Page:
The most significant increases were at Transco Zone 4. August basis there shot up $1.380 to reach plus $6.049, representing a fixed price of $14.736, according to Forward Look. September fixed prices climbed 67.0 cents on the week to $10.973, while the winter strip tacked on $1.190 to average $15.543.

EBW said forecaster DTN’s 16- to 30-day outlook favors an extended “very hot pattern” into mid- to late August. Numerical models point to reloading above-normal temperatures, along with below-normal precipitation across the Southeast.

“The longer the tremendous current heat extends, and the smaller the midsummer injection, upward pressure on Nymex futures could rapidly rebuild – and potentially explode to new heights,” Rubin said.

Injections Falling Short

Traders on Thursday got further indication that supplies could be tight this winter, with the latest government data pointing to another soft stock build.

The Energy Information Administration (EIA) said inventories for the week ending July 22 increased by only 15 Bcf, on the low end of estimates ahead of the storage report. The modest build also fell far short of both last year’s 38 Bcf injection and the 32 Bcf five-year average injection.

The South Central region recorded another withdrawal during the reference period, this time an 11 Bcf pull from salts and a 2 Bcf pull from nonsalts, EIA said. This left stocks in the region at 862 Bcf, which is 15% below the five-year average.

Elsewhere, Midwest stocks rose by 17 Bcf, and East stocks increased by 11 Bcf. Both the Mountain and Pacific regions saw inventories go unchanged on the week. This resulted in Mountain stocks sliding to nearly 18% below five-year average levels.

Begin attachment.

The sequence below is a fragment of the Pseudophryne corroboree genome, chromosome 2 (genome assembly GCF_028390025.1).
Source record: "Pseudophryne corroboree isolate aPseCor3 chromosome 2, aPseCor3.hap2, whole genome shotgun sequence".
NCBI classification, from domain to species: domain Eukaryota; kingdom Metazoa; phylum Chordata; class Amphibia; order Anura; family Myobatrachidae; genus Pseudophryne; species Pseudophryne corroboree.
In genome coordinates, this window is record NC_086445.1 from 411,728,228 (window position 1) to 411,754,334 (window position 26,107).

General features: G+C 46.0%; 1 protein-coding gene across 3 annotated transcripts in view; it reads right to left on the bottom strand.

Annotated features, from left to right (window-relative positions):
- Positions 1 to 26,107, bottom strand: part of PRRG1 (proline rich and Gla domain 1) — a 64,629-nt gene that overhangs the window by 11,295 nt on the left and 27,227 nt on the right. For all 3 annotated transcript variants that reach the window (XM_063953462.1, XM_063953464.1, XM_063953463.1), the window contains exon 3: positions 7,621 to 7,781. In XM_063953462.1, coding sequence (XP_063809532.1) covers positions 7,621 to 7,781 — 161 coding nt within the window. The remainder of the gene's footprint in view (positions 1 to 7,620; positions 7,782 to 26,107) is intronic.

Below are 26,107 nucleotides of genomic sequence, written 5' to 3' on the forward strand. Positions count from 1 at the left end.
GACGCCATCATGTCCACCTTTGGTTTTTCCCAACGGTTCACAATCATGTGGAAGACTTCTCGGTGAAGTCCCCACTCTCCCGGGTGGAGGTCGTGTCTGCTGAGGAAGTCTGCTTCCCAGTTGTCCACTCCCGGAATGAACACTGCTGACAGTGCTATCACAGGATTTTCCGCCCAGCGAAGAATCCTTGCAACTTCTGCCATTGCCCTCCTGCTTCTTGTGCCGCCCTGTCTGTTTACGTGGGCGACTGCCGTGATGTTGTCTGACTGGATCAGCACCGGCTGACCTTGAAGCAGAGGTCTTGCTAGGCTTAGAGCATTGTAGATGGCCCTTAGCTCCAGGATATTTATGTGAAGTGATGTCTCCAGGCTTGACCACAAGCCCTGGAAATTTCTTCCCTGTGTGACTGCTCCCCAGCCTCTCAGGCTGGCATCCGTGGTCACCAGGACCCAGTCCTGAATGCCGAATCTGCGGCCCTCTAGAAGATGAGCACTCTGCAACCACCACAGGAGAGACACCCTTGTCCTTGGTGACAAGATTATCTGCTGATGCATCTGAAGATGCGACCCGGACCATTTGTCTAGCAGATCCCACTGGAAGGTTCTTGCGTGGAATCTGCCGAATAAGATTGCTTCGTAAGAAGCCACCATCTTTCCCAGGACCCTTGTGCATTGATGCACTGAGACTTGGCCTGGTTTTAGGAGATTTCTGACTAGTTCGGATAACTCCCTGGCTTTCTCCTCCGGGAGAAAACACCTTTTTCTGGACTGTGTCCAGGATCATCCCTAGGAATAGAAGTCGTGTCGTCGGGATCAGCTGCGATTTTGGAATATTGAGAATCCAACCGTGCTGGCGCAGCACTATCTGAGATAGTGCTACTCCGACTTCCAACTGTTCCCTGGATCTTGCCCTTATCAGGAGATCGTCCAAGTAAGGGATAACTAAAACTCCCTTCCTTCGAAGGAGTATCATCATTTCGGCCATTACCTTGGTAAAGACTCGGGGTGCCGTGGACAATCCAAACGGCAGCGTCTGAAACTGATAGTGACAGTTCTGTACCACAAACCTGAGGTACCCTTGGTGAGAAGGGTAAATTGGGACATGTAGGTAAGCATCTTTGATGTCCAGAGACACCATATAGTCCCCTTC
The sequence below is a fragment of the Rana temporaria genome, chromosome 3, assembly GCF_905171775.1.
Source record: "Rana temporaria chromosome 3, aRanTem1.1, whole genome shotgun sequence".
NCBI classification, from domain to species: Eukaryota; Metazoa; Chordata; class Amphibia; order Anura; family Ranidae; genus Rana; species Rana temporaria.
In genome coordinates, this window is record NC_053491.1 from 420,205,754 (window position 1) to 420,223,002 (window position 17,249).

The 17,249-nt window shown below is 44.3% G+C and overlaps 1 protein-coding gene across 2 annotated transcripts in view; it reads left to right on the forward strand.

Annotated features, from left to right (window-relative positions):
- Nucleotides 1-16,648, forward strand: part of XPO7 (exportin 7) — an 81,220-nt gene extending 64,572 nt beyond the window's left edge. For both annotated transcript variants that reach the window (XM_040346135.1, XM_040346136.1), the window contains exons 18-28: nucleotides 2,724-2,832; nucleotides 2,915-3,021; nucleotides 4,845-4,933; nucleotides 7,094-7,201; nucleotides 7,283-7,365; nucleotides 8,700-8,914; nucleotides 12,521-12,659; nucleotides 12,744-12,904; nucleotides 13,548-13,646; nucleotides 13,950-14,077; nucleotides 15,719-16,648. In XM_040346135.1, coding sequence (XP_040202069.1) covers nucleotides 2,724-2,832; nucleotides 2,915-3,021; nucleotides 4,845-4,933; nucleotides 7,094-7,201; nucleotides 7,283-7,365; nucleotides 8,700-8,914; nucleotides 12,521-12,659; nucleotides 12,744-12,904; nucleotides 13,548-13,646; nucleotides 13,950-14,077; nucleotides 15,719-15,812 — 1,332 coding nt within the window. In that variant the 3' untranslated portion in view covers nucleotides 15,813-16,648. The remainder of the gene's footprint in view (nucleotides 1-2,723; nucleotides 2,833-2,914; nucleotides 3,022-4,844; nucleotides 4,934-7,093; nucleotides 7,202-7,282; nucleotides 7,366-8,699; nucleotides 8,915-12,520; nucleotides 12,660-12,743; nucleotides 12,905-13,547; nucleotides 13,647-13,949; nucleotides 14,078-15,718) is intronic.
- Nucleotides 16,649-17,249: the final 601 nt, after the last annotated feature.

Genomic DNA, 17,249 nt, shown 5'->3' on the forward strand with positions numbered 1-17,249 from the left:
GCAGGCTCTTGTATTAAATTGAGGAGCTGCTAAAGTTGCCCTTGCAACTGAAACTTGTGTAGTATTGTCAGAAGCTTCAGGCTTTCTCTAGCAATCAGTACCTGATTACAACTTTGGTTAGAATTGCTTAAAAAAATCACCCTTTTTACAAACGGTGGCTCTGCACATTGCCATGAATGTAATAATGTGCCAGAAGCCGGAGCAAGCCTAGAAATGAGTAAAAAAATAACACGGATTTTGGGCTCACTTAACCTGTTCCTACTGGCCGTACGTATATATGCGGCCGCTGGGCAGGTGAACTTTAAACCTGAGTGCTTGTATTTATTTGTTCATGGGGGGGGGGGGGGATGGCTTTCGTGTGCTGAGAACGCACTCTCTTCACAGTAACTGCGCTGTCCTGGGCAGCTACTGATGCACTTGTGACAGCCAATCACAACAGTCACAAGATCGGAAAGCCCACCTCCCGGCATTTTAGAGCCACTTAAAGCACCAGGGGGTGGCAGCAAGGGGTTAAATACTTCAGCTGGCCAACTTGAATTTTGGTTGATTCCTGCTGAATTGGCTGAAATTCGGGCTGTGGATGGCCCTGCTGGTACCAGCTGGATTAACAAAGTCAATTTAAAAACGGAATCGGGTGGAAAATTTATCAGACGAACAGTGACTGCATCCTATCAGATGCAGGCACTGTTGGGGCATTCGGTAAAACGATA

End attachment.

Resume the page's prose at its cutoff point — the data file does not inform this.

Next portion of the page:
Total working gas in storage as of July 22 stood at 2,416 Bcf, which is 345 Bcf below the five-year average, according to EIA.

With recent injections leaving much to be desired, stocks are on pace to finish the injection season at only around 3.4 Tcf or lower, according to analysts and market observers on The Desk’s online chat Enelyst.

Bespoke Weather Services chief analyst Brian Lovern said with the weather forecast maintaining the hot pattern, there’s little reason to be bearish. “Based on the last few numbers, I have us right at 3.3 Tcf. But I also don’t have the hottest August on record baked in yet, which is a possibility.”

That said, taking a look at the year/year comparisons for September and October, the weather pattern in 2021 was “pretty much maximum bearish,” which is important to keep in mind, according to Lovern. For now, though, “it’s hard to remotely feel comfortable with sub-3.4 Tcf in storage, especially if Freeport does resume Oct. 1.”

Freeport LNG has been offline since early June following an explosion. The 2 Bcf/d of gas the facility took out of the market appeared destined for storage, but Mother Nature had other plans.

A partial return of the liquefied natural gas export facility may occur in October, based on company estimates, though most market observers are banking on a later start. After all, Freeport must clear several regulatory hurdles before resuming operations. The company continues to target year’s end for a return to full production.